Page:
31 January 2019

Reductions of emissions from international shipping on European Seas bring important benefits

IIASA has completed a study on the potential for cost-effective air emission reductions from international shipping through designation of further Emission Control Areas on the European Seas with a focus on the Mediterranean Sea.

Credit: IMO Collection/flikr.com

Credit: IMO Collection/flikr.com

The study explored the impacts of alternative emission control interventions on relevant air pollutant emissions, examined their consequence on ambient air quality in Europe and the neighbouring regions, and explored the resulting improvements of human health. It estimated the costs of the various policy interventions, and compared them with monetized benefits on human health and other impacts.

As a central tool, the study employed the GAINS (Greenhouse gas – Air Pollution Interactions and Synergies) model, complemented by more detailed computations with MET Norway’s EMEP atmospheric chemistry-transport model (Simpson et al., 2012). Subsequently, EMRC’s ALPHA-RiskPoll model (Holland et al. 2013) provided full benefit analyses. By employing the same methodologies and models that have been used for the Clean Air Outlook of the European Commission, results are directly comparable with the Outlook results..

It is found that further controls of SO₂ emissions, e.g., through SO₂ emission control areas, could deliver rather fast benefits, and avoid by 2030 up to 4000 cases of premature deaths annually, and 8000 in 2050. In the longer run, by 2050, application of additional NOx control measures could double the health benefits. Even when using the lower (most conservative) health valuation, all reduction measures examined in the report emerged as cost-effective, with monetized benefits exceeding emission control costs typically by a factor of 6 in 2030 and by a factor of 12 in 2050.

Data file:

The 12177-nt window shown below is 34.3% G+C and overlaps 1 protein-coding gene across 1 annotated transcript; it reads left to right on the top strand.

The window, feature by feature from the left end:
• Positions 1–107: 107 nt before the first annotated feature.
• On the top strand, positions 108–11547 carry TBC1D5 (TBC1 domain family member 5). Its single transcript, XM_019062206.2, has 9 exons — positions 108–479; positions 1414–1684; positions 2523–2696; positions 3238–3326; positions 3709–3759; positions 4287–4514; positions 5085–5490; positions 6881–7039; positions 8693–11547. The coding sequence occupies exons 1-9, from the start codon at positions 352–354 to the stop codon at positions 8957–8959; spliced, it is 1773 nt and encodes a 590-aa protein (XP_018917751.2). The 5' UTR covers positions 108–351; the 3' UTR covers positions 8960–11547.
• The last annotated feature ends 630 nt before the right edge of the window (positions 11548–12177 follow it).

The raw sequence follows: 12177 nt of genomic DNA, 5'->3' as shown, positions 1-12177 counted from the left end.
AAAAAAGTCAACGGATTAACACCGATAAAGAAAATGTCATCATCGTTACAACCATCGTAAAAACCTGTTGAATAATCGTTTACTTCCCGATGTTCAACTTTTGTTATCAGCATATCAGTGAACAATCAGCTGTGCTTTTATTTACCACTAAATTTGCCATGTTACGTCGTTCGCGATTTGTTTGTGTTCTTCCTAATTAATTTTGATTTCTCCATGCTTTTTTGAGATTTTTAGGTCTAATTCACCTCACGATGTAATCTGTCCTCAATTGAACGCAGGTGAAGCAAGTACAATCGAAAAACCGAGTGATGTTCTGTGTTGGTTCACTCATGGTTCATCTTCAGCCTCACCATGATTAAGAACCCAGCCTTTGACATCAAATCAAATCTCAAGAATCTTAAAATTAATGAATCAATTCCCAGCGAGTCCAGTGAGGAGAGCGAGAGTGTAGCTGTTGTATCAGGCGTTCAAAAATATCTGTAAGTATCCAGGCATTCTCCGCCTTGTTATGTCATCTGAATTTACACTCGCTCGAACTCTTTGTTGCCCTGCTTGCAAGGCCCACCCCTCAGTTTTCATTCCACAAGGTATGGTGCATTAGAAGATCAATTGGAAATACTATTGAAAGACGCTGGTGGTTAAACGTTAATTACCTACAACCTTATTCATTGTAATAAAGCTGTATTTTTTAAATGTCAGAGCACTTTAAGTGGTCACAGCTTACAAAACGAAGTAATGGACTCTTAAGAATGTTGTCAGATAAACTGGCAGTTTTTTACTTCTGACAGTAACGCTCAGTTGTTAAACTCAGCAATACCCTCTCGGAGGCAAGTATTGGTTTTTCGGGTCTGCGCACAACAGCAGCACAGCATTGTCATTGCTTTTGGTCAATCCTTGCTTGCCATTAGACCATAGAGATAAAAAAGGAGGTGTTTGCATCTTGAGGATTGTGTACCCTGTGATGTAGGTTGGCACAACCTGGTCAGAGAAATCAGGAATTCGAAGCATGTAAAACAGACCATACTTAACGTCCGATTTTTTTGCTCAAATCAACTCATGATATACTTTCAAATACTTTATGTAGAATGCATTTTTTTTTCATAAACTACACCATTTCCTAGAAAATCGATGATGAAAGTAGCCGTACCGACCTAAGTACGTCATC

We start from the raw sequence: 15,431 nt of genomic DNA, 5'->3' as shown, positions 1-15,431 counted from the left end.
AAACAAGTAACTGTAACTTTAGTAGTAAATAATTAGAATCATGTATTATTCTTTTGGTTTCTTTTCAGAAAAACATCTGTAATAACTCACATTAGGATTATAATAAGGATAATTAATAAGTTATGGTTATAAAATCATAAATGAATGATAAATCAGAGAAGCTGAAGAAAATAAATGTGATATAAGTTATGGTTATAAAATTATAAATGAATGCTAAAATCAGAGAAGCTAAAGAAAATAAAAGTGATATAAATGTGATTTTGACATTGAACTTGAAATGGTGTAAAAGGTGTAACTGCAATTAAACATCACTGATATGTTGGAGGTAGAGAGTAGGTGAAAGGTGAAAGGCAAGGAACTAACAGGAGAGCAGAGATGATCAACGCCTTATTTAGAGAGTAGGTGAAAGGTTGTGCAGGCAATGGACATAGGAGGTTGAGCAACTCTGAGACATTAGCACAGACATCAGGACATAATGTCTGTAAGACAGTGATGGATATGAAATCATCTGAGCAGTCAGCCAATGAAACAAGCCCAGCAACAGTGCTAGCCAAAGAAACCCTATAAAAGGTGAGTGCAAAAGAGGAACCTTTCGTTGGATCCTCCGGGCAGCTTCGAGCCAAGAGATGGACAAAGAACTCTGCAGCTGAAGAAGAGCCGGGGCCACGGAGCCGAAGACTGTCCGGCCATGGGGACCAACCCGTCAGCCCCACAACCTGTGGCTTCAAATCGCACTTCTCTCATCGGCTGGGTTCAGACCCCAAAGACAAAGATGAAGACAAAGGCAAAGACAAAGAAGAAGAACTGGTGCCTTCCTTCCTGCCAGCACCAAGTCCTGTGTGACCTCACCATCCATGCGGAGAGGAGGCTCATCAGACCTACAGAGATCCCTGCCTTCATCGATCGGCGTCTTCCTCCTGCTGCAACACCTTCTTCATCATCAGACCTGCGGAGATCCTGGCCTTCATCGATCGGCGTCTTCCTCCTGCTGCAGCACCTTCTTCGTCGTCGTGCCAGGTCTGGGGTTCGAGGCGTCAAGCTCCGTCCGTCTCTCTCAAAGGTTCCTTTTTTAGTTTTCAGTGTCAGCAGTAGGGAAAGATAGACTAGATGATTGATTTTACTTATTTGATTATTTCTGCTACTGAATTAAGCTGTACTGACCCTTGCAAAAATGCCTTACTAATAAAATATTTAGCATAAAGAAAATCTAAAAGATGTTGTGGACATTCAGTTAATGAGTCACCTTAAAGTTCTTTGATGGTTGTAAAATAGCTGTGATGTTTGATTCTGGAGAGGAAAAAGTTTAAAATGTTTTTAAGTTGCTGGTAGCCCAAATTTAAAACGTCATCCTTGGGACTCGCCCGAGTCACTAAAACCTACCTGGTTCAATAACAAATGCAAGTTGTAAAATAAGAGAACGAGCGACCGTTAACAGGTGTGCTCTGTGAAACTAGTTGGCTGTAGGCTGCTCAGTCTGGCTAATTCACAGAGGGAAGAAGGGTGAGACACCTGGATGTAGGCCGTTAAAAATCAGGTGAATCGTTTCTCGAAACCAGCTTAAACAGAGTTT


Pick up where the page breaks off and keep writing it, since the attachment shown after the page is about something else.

Designation of the Mediterranean Sea as an Emission Control Area could by 2030 cut emissions of SO2 and NOx from international shipping by 80 and 20 percent, respectively, compared to current legislation. These additional emission reductions could avoid 4,100 cases of premature deaths in 2030 and more than 10,000 annual premature deaths in 2050. Even with the most conservative assumptions for health valuation, monetized benefits are on average more than four times higher than the costs in 2030 and nearly eight times higher in 2050.

Financial support for the study was provided by the European Commission, DG Environment. Results of the study will assist the Commission in its activities and negotiations within the International Maritime Organization (IMO) on further reductions of emissions from maritime transport on European Seas. They have been presented at the Regional Marine Pollution Emergency Response Centre for the Mediterranean Sea (REMPEC) meeting in December 2018 and will be subject of discussion at the European Maritime Safety Agency (EMSA) meeting in February 2019 as well as at the IMO MEPC 74th session in May 2019.


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Last edited: 04 February 2019

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Janusz Cofala

Senior Research Scholar

Air Quality and Greenhouse Gases

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International Institute for Applied Systems Analysis (IIASA)
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